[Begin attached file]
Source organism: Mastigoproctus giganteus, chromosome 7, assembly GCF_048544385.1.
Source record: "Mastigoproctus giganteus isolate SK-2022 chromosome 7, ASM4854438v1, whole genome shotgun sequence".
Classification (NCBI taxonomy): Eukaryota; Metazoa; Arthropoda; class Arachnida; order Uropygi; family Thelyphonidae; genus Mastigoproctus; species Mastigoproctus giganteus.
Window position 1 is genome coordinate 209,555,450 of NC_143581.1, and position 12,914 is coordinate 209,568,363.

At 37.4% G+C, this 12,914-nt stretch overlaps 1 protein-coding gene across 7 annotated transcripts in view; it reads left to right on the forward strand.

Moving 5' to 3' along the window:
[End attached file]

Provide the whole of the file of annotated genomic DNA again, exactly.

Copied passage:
Source organism: Mastigoproctus giganteus, chromosome 7, assembly GCF_048544385.1.
Source record: "Mastigoproctus giganteus isolate SK-2022 chromosome 7, ASM4854438v1, whole genome shotgun sequence".
Classification (NCBI taxonomy): Eukaryota; Metazoa; Arthropoda; class Arachnida; order Uropygi; family Thelyphonidae; genus Mastigoproctus; species Mastigoproctus giganteus.
Window position 1 is genome coordinate 209,555,450 of NC_143581.1, and position 12,914 is coordinate 209,568,363.

At 37.4% G+C, this 12,914-nt stretch overlaps 1 protein-coding gene across 7 annotated transcripts in view; it reads left to right on the forward strand.

Moving 5' to 3' along the window: